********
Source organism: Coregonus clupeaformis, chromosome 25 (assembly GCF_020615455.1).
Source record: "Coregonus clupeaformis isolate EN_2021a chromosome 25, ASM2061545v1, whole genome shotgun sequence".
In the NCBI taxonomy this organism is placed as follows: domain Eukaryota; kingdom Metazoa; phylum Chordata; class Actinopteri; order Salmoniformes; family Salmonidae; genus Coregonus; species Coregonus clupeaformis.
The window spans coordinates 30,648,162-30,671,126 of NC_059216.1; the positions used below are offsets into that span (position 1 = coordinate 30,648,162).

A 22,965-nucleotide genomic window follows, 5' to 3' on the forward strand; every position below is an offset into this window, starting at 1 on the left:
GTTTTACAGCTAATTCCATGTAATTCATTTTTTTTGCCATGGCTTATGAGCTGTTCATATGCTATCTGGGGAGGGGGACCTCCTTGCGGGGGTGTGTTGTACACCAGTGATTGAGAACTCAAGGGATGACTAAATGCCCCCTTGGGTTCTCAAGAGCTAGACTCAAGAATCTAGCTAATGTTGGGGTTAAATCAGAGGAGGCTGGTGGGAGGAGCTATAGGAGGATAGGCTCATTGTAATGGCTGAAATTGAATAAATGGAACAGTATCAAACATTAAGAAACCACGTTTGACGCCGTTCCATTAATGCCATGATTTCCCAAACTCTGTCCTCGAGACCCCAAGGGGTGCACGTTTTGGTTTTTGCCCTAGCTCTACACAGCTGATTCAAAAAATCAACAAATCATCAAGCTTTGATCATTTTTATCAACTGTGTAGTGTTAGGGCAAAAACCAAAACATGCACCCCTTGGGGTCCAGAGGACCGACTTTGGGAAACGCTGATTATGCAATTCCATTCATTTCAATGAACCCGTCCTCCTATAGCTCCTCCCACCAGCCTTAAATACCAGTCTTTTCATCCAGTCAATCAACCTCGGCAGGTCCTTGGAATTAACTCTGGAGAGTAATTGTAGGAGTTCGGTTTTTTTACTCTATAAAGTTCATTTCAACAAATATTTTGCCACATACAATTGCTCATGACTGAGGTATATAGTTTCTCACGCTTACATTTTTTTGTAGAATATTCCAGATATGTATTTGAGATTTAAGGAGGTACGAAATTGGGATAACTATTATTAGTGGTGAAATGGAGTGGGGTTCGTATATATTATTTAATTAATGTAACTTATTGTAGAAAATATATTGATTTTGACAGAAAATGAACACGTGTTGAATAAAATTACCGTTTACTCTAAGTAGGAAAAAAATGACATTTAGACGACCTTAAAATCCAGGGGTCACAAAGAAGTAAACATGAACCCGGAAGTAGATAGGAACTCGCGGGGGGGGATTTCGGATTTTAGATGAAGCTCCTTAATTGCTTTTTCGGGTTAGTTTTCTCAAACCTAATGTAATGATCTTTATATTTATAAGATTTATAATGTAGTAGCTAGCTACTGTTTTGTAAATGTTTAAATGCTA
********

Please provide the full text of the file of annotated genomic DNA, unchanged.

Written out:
Source organism: Coregonus clupeaformis, chromosome 25 (assembly GCF_020615455.1).
Source record: "Coregonus clupeaformis isolate EN_2021a chromosome 25, ASM2061545v1, whole genome shotgun sequence".
In the NCBI taxonomy this organism is placed as follows: domain Eukaryota; kingdom Metazoa; phylum Chordata; class Actinopteri; order Salmoniformes; family Salmonidae; genus Coregonus; species Coregonus clupeaformis.
The window spans coordinates 30,648,162-30,671,126 of NC_059216.1; the positions used below are offsets into that span (position 1 = coordinate 30,648,162).

A 22,965-nucleotide genomic window follows, 5' to 3' on the forward strand; every position below is an offset into this window, starting at 1 on the left:
GTTTTACAGCTAATTCCATGTAATTCATTTTTTTTGCCATGGCTTATGAGCTGTTCATATGCTATCTGGGGAGGGGGACCTCCTTGCGGGGGTGTGTTGTACACCAGTGATTGAGAACTCAAGGGATGACTAAATGCCCCCTTGGGTTCTCAAGAGCTAGACTCAAGAATCTAGCTAATGTTGGGGTTAAATCAGAGGAGGCTGGTGGGAGGAGCTATAGGAGGATAGGCTCATTGTAATGGCTGAAATTGAATAAATGGAACAGTATCAAACATTAAGAAACCACGTTTGACGCCGTTCCATTAATGCCATGATTTCCCAAACTCTGTCCTCGAGACCCCAAGGGGTGCACGTTTTGGTTTTTGCCCTAGCTCTACACAGCTGATTCAAAAAATCAACAAATCATCAAGCTTTGATCATTTTTATCAACTGTGTAGTGTTAGGGCAAAAACCAAAACATGCACCCCTTGGGGTCCAGAGGACCGACTTTGGGAAACGCTGATTATGCAATTCCATTCATTTCAATGAACCCGTCCTCCTATAGCTCCTCCCACCAGCCTTAAATACCAGTCTTTTCATCCAGTCAATCAACCTCGGCAGGTCCTTGGAATTAACTCTGGAGAGTAATTGTAGGAGTTCGGTTTTTTTACTCTATAAAGTTCATTTCAACAAATATTTTGCCACATACAATTGCTCATGACTGAGGTATATAGTTTCTCACGCTTACATTTTTTTGTAGAATATTCCAGATATGTATTTGAGATTTAAGGAGGTACGAAATTGGGATAACTATTATTAGTGGTGAAATGGAGTGGGGTTCGTATATATTATTTAATTAATGTAACTTATTGTAGAAAATATATTGATTTTGACAGAAAATGAACACGTGTTGAATAAAATTACCGTTTACTCTAAGTAGGAAAAAAATGACATTTAGACGACCTTAAAATCCAGGGGTCACAAAGAAGTAAACATGAACCCGGAAGTAGATAGGAACTCGCGGGGGGGGATTTCGGATTTTAGATGAAGCTCCTTAATTGCTTTTTCGGGTTAGTTTTCTCAAACCTAATGTAATGATCTTTATATTTATAAGATTTATAATGTAGTAGCTAGCTACTGTTTTGTAAATGTTTAAATGCTA